Retain the expression “put on sackcloth” (Baruch 4,20) which means to be in mourning because of tragic situations. You will see it again in the Book of Revelation regarding the two witnesses of God persecuted by the Beast’s followers (Revelation 11,3).

Baruch ends his book on an optimistic note by reminding us of the return from exile: “Jerusalem, take off your dress of sorrow and distress… see your sons reassembled from west and east…” (Baruch 5,1-9). The book closes with the reproduction of Jeremiah’s letter to the exiles.

Therefore, Baruch is a revision of Jeremiah, a testimony in his favor.


The prophet Ezekiel is a priest exiled from the first Judaean deportation to Babylon (2 Kings 24,10-17): “It was the fifth year of exile for king Jehoiachin (593-592 BC), the word of Yahweh was addressed to the priest Ezekiel son of Buzi in Chaldaea” (Ezekiel 1,1-3). The Temple of Solomon had not yet been destroyed when his mission began. Ezekiel is thus a contemporary of Jeremiah. In exile, Ezekiel had visions concerning the second deportation and the destruction of the Temple and Jerusalem, which occurred a few years later (in 586 BC). God asked him to prophesy against the unsubdued Israelites, to announce against them this punishment: “Mountains of Israel… I am going to summon the sword against you… your inhabitants are going to be cut to pieces…” (Ezekiel 6,1-7), but while keeping a remnant to pursue the divine Messianic plan: “But I shall spare some of you; they will escape the sword… Your survivors will remember me” (Ezekiel 6,8-10).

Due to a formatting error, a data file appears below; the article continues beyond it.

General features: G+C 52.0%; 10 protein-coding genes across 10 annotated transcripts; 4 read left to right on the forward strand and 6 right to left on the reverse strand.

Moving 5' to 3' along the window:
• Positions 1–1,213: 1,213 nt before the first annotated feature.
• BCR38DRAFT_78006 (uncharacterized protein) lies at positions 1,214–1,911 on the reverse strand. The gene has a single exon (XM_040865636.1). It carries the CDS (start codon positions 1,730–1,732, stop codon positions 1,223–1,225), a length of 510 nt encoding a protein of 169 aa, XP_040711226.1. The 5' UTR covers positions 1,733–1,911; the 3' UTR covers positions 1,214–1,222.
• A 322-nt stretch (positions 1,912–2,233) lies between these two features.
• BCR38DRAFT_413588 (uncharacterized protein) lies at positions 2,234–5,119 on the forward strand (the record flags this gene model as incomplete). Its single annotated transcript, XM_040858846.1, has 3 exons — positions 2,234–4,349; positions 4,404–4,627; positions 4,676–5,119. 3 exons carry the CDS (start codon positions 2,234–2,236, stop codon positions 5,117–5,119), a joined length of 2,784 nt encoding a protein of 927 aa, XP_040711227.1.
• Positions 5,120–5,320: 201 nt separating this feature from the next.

Ezekiel’s most important visions and prophecies are:
(Read them progressively after my explanations).

The end of Israel

Notice that Ezekiel prophesied “the end” of Israel: “The Lord Yahweh says this to the land of Israel: Finished! The end is coming for the four quarters of the land… The end is coming, the end is coming for you… I mean to show you neither pity nor mercy…” says the Lord (Ezekiel 7,1-9).

With Nebuchadnezzar in 586 BC, it was the first end of Israel. Jesus too, had spoken of the “end” of Israel (Matthew 24,3-14). This took place in 70 AD, when Titus burnt down the second Temple. Most of the Israelis had escaped into the diaspora. That was Israel’s second end. The apocalyptic times we live in now, Israel will know a third and ultimate end (Matthew 24,14). This “Beast” of chapter 13 of Revelation is “never to be seen again” (Revelation 18,21).

It is this third and final end of Israel that Jesus spoke of in the Gospels:
“This good news of the Kingdom will be proclaimed to the whole world… And then the end will come.” (Matthew 24,14).

The Gospels are already proclaimed to the whole world. The end of ends of Israel is very near.

Vision of the 4 living animals (Ezekiel 1,4-28)

“I looked; a stormy wind blew from the north… In the center I saw what seemed four animals (Ezekiel 1,4-5). Each had four faces, each had four wings… Human hands showed under their wings (Ezekiel 1,6-8) … they had human faces, and all four had a lion’s… a bull’s… an eagle’s… (Ezekiel 1,10). Above the vault over their heads was… a throne and high up on this throne was a being that looked like a man… It was something that looked like the glory of Yahweh.” (Ezekiel 1,26-28).